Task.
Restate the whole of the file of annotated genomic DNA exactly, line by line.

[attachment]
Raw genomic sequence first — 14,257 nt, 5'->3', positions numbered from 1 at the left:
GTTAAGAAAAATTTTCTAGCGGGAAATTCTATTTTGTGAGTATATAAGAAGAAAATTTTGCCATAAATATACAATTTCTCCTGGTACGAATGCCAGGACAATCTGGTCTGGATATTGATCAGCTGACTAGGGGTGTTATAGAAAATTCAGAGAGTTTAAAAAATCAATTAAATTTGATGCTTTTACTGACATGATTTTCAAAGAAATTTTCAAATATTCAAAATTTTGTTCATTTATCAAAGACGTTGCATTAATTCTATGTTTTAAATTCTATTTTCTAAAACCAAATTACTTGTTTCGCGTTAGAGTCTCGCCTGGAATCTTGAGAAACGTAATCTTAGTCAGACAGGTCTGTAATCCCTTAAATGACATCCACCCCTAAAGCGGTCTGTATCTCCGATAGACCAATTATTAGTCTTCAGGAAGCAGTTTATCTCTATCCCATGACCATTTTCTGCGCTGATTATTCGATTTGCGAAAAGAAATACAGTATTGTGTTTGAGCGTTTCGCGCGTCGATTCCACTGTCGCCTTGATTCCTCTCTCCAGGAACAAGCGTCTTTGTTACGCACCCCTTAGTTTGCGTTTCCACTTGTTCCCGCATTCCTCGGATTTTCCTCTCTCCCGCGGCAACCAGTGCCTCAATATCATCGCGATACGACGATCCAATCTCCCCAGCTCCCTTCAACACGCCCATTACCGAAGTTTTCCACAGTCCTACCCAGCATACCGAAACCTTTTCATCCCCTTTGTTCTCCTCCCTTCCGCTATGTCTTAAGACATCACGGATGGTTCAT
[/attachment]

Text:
Raw genomic sequence first — 14,257 nt, 5'->3', positions numbered from 1 at the left:
GTTAAGAAAAATTTTCTAGCGGGAAATTCTATTTTGTGAGTATATAAGAAGAAAATTTTGCCATAAATATACAATTTCTCCTGGTACGAATGCCAGGACAATCTGGTCTGGATATTGATCAGCTGACTAGGGGTGTTATAGAAAATTCAGAGAGTTTAAAAAATCAATTAAATTTGATGCTTTTACTGACATGATTTTCAAAGAAATTTTCAAATATTCAAAATTTTGTTCATTTATCAAAGACGTTGCATTAATTCTATGTTTTAAATTCTATTTTCTAAAACCAAATTACTTGTTTCGCGTTAGAGTCTCGCCTGGAATCTTGAGAAACGTAATCTTAGTCAGACAGGTCTGTAATCCCTTAAATGACATCCACCCCTAAAGCGGTCTGTATCTCCGATAGACCAATTATTAGTCTTCAGGAAGCAGTTTATCTCTATCCCATGACCATTTTCTGCGCTGATTATTCGATTTGCGAAAAGAAATACAGTATTGTGTTTGAGCGTTTCGCGCGTCGATTCCACTGTCGCCTTGATTCCTCTCTCCAGGAACAAGCGTCTTTGTTACGCACCCCTTAGTTTGCGTTTCCACTTGTTCCCGCATTCCTCGGATTTTCCTCTCTCCCGCGGCAACCAGTGCCTCAATATCATCGCGATACGACGATCCAATCTCCCCAGCTCCCTTCAACACGCCCATTACCGAAGTTTTCCACAGTCCTACCCAGCATACCGAAACCTTTTCATCCCCTTTGTTCTCCTCCCTTCCGCTATGTCTTAAGACATCACGGATGGTTCAT